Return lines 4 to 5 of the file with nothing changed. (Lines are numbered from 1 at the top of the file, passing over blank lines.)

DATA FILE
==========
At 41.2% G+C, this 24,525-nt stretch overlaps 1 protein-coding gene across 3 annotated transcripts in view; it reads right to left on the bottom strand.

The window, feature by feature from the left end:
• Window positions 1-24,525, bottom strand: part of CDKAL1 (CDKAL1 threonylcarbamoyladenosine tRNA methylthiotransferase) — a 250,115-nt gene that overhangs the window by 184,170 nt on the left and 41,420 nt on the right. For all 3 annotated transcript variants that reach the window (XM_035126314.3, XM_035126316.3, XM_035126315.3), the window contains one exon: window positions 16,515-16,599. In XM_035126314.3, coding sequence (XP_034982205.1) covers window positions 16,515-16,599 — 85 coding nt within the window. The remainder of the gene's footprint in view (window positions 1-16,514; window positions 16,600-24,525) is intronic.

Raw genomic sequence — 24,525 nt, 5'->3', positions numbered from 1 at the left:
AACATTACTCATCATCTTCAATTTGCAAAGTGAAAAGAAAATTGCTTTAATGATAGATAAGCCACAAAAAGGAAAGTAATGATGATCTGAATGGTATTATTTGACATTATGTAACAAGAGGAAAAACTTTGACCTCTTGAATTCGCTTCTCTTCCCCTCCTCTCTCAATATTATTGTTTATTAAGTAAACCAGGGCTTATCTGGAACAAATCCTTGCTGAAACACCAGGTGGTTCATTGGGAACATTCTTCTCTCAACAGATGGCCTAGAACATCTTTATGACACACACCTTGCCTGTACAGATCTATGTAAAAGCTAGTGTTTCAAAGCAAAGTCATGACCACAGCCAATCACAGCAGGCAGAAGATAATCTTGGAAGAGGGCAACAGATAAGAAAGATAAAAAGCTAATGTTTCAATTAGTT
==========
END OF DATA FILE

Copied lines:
Raw genomic sequence — 24,525 nt, 5'->3', positions numbered from 1 at the left:
AACATTACTCATCATCTTCAATTTGCAAAGTGAAAAGAAAATTGCTTTAATGATAGATAAGCCACAAAAAGGAAAGTAATGATGATCTGAATGGTATTATTTGACATTATGTAACAAGAGGAAAAACTTTGACCTCTTGAATTCGCTTCTCTTCCCCTCCTCTCTCAATATTATTGTTTATTAAGTAAACCAGGGCTTATCTGGAACAAATCCTTGCTGAAACACCAGGTGGTTCATTGGGAACATTCTTCTCTCAACAGATGGCCTAGAACATCTTTATGACACACACCTTGCCTGTACAGATCTATGTAAAAGCTAGTGTTTCAAAGCAAAGTCATGACCACAGCCAATCACAGCAGGCAGAAGATAATCTTGGAAGAGGGCAACAGATAAGAAAGATAAAAAGCTAATGTTTCAATTAGTT